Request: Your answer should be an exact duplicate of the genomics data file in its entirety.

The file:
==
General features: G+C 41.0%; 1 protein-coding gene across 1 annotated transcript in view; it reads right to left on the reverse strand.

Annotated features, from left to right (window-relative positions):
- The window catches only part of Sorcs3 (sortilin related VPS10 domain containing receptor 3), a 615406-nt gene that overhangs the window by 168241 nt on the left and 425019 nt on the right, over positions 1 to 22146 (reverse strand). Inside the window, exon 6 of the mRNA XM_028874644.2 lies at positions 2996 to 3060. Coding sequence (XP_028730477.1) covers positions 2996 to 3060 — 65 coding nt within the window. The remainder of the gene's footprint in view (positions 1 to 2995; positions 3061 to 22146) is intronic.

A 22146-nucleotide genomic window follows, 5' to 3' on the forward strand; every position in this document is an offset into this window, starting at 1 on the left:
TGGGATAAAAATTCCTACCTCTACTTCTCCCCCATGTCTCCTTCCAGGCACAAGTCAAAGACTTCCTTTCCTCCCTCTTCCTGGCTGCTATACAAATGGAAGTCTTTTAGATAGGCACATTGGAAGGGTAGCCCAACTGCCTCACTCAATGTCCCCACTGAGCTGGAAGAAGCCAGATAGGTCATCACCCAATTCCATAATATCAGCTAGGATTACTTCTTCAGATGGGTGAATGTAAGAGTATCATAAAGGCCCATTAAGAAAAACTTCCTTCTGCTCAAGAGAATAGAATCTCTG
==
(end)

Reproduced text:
General features: G+C 41.0%; 1 protein-coding gene across 1 annotated transcript in view; it reads right to left on the reverse strand.

Annotated features, from left to right (window-relative positions):
- The window catches only part of Sorcs3 (sortilin related VPS10 domain containing receptor 3), a 615406-nt gene that overhangs the window by 168241 nt on the left and 425019 nt on the right, over positions 1 to 22146 (reverse strand). Inside the window, exon 6 of the mRNA XM_028874644.2 lies at positions 2996 to 3060. Coding sequence (XP_028730477.1) covers positions 2996 to 3060 — 65 coding nt within the window. The remainder of the gene's footprint in view (positions 1 to 2995; positions 3061 to 22146) is intronic.

A 22146-nucleotide genomic window follows, 5' to 3' on the forward strand; every position in this document is an offset into this window, starting at 1 on the left:
TGGGATAAAAATTCCTACCTCTACTTCTCCCCCATGTCTCCTTCCAGGCACAAGTCAAAGACTTCCTTTCCTCCCTCTTCCTGGCTGCTATACAAATGGAAGTCTTTTAGATAGGCACATTGGAAGGGTAGCCCAACTGCCTCACTCAATGTCCCCACTGAGCTGGAAGAAGCCAGATAGGTCATCACCCAATTCCATAATATCAGCTAGGATTACTTCTTCAGATGGGTGAATGTAAGAGTATCATAAAGGCCCATTAAGAAAAACTTCCTTCTGCTCAAGAGAATAGAATCTCTG